MONTREAL - Quebec's largest student federation said Monday that it will not abide by the government's emergency law, less than 24 hours after 300 people were arrested in Montreal.
Spokespeople for the federation, called LA CLASSE, said their first official act of civil disobedience will be to refuse to give police the itinerary for the massive protest they've scheduled for Tuesday afternoon.
CLASSE made the announcement at a news conference in Montreal Monday afternoon.
Quebec's emergency law bans spontaneous protests of more than 50 people and imposes heavy financial penalties on anyone caught preventing students from attending classes.
Critics say the law unduly limits charter rights, while the government says those rights have limits and the law is needed to quell the civil unrest that has rocked the province for weeks.
CLASSE spokesman Gabriel Nadeau-Dubois called for protests all summer long. He said lawyers for student groups have banded together to take the government to court to have the law declared unconstitutional.
Nadeau-Dubois asked "Quebec civil society" to donate money to his group to help pay for legal costs as well as the fines the CLASSE might received for disobeying the emergency law.
Nadeau-Dubois maintained that the call for civil disobedience doesn't mean a call for criminality.
"It is not a call for violence or vandalism," he said. "We have never called for that."
Nonetheless, the two night protests in Montreal since the law was enacted have degenerated into near riots.
Police said more than 300 people were arrested Sunday night as 4,000 people marched through the streets of Montreal. Protesters denounced the provincial government's plan to raise tuition, but their anger on Sunday night was more pointed towards the emergency law.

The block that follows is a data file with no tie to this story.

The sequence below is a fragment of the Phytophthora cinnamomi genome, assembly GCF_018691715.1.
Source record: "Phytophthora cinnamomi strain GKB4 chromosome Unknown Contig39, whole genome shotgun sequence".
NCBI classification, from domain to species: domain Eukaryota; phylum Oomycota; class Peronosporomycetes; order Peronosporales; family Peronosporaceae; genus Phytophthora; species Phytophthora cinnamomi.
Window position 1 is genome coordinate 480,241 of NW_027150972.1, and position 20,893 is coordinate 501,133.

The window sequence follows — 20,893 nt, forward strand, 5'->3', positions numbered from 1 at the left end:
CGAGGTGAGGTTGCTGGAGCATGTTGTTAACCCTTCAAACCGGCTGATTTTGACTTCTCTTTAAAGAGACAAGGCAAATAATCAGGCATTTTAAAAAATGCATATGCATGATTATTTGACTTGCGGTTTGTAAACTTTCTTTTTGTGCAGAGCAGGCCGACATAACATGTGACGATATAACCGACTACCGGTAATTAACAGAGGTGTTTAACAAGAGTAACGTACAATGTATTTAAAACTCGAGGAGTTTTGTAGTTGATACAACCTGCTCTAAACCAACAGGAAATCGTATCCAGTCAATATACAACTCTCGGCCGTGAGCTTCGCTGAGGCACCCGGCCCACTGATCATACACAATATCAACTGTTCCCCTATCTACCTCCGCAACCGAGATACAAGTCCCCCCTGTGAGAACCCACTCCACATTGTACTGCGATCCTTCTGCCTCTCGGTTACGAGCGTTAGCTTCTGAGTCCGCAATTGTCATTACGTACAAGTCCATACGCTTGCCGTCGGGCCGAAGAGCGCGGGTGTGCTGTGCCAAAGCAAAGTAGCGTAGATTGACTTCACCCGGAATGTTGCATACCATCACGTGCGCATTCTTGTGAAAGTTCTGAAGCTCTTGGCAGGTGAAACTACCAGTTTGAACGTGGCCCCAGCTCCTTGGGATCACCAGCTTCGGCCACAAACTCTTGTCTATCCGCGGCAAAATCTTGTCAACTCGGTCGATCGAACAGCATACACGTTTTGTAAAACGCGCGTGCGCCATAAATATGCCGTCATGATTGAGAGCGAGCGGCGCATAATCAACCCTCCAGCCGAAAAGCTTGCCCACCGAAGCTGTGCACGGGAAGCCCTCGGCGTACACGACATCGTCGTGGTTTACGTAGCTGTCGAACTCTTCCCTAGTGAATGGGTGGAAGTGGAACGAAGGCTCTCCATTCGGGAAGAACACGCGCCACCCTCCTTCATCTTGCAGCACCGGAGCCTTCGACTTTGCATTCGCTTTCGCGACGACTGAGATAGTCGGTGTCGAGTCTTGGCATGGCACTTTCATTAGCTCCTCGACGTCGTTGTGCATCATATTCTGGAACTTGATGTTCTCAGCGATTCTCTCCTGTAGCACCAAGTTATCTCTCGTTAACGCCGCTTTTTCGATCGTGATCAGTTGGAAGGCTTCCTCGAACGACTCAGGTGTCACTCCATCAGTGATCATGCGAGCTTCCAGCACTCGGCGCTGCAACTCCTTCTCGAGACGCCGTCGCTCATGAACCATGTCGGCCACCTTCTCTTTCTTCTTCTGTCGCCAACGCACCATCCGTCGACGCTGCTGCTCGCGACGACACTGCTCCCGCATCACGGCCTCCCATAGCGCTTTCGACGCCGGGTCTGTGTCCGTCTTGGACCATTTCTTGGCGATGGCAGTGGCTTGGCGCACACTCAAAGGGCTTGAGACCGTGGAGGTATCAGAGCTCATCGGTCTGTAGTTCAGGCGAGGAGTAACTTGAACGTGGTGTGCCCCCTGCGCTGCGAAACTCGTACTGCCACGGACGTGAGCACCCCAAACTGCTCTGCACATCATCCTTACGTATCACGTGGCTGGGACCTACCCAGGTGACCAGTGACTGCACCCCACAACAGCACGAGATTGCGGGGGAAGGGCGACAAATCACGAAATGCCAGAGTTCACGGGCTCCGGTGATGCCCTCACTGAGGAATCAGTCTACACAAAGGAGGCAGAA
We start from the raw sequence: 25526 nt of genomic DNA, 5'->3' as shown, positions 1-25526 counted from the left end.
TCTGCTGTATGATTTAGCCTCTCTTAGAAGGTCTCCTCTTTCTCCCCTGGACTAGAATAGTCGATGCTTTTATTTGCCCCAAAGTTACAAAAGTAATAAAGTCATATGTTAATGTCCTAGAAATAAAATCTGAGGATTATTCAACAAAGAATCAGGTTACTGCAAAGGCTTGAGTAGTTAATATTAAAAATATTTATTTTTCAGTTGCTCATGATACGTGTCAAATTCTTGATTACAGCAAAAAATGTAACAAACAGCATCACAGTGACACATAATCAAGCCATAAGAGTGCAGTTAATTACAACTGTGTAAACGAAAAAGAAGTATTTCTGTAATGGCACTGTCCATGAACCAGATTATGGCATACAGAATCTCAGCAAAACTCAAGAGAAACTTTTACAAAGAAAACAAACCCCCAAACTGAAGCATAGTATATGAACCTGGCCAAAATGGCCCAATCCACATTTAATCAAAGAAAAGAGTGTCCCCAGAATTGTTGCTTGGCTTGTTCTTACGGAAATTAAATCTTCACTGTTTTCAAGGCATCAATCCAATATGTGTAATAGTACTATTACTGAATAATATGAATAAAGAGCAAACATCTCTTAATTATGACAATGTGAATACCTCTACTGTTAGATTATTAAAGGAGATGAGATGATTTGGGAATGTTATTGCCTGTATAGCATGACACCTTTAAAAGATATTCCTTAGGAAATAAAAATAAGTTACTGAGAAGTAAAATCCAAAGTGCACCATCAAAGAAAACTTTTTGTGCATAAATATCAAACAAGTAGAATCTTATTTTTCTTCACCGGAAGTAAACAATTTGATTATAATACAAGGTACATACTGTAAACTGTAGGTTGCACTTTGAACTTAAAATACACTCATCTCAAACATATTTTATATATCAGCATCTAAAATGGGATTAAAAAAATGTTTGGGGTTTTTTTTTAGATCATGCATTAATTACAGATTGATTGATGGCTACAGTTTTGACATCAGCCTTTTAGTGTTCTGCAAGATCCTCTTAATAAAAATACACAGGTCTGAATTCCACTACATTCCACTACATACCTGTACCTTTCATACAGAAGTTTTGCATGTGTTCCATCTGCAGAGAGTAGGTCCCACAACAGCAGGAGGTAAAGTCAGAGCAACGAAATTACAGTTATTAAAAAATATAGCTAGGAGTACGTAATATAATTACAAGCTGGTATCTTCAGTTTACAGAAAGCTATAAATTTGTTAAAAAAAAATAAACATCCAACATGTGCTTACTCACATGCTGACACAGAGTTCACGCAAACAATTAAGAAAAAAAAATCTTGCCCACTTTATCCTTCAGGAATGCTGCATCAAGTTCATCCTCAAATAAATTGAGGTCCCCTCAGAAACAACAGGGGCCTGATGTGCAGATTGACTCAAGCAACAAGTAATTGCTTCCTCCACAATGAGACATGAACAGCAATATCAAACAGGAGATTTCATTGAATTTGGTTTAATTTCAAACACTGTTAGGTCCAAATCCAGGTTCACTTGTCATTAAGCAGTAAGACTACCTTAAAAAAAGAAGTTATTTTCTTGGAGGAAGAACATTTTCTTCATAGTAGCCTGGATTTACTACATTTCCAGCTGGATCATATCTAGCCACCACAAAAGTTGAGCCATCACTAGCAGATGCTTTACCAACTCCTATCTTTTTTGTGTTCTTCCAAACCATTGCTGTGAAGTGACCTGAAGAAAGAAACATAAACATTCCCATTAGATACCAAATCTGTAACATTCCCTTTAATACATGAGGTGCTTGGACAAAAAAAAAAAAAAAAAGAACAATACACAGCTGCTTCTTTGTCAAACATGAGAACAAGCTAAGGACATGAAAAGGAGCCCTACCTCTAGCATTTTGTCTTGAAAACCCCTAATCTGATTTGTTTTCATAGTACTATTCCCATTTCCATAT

Police spokesman Ian Lafreniere told QMI Agency Monday that police were surprised by the high number of arrests.
"I don't think we have seen this many arrests at one time (since the protest began)," he said.
Lafreniere added that Montreal police have made close to 2,000 arrests during more than 250 protests since the student strike began 99 days ago.
Lafreniere said the majority of those arrested were given tickets for illegal assembly and released.
Lafreniere added that Montreal police have not yet needed to use their new powers under the emergency law.
"The Criminal Code has been enough," he said.
However, the emergency law could soon apply if CLASSE makes good on its promise to hold strike votes when classes are scheduled to restart in August.
Quebec's emergency law suspended all classes that were interrupted by the strike until August.
Nadeau-Dubois said all "necessary means" will be taken to enforce strike mandates when school resumes, a threat that if acted upon, could cost the federations millions of dollars in fines.
Article 26, section 2 of the emergency law says that a student federation could be fined up to $125,000 a day if it prevents students from attending classes.
Nadeau-Dubois said he expects tens of thousands of people in the streets on Tuesday in Montreal to mark the 100th day of the student strike, the longest in Canadian history.